It’s the same with so many of his works: the early morning paintings of reflections of bridges in water, all pale pastel pinks, I initially dismissed as a bit wishy washy, until I caught sight of one out of the corner of my eye and thought ‘wow’! That is truly a beautiful image of a misty morning. Then there’s the one with the fiery red reflections in the water around the lilies, which if you get too close makes you wonder why it’s such a funny shape, but somehow lets you forget that when you step back…

The final room of the collection is round and covered with a dozen or so enormous paintings some clearly unfinished, with the edges of canvas showing through. These are his last pictures, from the time when he was almost blind, and I’d always thought that they were a bit too bold and bright, and that it was a shame that he’d lost that delicate touch that characterised his early works. In a way, of course, it’s inevitable: I suppose that he, like me, was fascinated by everything that he saw and wanted to catch every detail of that in his early works, and it was because of that that he painted the ‘same’ scene (although it was never exactly the same, of course, since every day the light changes, the water flows in a slightly different way, leaves have fallen or changed colour, there are clouds, or perhaps not…). When he was nearly blind, maybe he felt that he had to try to capture the impressions of colour that came to him, even if the details of the shapes still eluded him, or maybe he was merely painting from memory. But don’t stare too closely, let your eyes wander and be caught by whatever interests them, and you’ll find that there’s some amazing power in those last paintings. If nothing else, those colours are amazing, and the idea of an eighty year old man having the energy to make those big confident brushstrokes gives us all hope.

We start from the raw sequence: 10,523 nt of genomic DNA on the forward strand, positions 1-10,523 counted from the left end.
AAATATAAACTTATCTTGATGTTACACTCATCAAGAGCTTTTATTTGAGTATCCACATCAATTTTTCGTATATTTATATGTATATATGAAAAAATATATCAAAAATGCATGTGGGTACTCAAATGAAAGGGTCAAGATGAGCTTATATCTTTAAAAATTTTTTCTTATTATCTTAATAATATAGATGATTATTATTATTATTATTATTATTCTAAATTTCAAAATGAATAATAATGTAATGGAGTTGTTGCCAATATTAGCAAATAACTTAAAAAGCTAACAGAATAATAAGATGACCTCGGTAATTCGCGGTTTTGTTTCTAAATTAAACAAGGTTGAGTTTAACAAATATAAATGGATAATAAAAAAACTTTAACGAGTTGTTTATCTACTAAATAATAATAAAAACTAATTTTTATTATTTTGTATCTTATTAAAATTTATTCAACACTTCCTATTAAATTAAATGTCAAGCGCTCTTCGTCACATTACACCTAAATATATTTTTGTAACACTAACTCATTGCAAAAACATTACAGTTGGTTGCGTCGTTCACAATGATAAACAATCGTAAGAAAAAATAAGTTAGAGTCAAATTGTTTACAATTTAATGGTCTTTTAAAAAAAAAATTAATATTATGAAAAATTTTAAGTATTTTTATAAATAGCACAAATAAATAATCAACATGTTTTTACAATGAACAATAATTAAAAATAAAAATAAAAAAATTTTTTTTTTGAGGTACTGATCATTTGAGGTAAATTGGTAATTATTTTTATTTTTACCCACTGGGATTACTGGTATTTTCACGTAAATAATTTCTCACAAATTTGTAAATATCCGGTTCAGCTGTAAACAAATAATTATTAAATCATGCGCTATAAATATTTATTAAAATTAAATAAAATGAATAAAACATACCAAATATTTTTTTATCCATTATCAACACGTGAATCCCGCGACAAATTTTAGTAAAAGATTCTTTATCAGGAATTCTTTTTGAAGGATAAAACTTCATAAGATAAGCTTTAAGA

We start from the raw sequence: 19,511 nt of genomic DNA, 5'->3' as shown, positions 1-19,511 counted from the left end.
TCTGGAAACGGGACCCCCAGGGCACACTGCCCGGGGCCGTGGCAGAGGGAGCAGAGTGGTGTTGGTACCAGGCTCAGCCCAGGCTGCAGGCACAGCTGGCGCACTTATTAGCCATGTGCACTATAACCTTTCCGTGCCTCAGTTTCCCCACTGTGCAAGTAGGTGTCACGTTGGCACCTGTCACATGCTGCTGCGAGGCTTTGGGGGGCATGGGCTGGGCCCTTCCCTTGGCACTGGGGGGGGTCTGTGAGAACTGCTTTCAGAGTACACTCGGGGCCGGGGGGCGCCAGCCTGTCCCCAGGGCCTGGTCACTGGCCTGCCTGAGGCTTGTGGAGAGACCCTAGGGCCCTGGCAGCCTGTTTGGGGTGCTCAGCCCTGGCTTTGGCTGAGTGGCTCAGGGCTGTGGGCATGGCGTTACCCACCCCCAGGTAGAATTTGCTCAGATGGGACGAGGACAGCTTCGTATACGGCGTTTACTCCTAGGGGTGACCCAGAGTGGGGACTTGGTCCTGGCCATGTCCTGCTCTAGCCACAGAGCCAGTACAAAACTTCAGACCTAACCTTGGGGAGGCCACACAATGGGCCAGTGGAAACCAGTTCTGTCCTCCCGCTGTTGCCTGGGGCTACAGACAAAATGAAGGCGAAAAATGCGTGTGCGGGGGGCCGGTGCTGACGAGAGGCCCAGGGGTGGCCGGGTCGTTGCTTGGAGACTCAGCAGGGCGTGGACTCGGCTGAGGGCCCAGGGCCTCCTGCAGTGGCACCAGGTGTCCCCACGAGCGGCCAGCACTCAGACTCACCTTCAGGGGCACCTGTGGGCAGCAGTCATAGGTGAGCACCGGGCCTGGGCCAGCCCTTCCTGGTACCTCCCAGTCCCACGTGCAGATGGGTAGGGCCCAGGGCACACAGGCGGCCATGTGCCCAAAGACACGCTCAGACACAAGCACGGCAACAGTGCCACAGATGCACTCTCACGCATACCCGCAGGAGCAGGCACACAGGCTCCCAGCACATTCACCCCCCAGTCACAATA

But it is that Tuileries painting to which I return, and its curious power to seem so precise, drawing you in for a closer look, only to disappoint you by dissolving into indefinite blurs of shapes and colours. How did he do it? I don’t know. I know only that I can’t get it out of my head, and that it will keep drawing me back because this is something that no book or postcard can capture, and that this is the greatest power that art possesses: to captivate and inspire and motivate us to create and haunt and annoy us because try as we might we can’t quite understand it. Give me a few weeks to get my head around it and I might be ready to tackle that orangerie after all…


3 thoughts on “Monet and me

  1. Pingback: Rashmi’s Art | My Butterfly Effect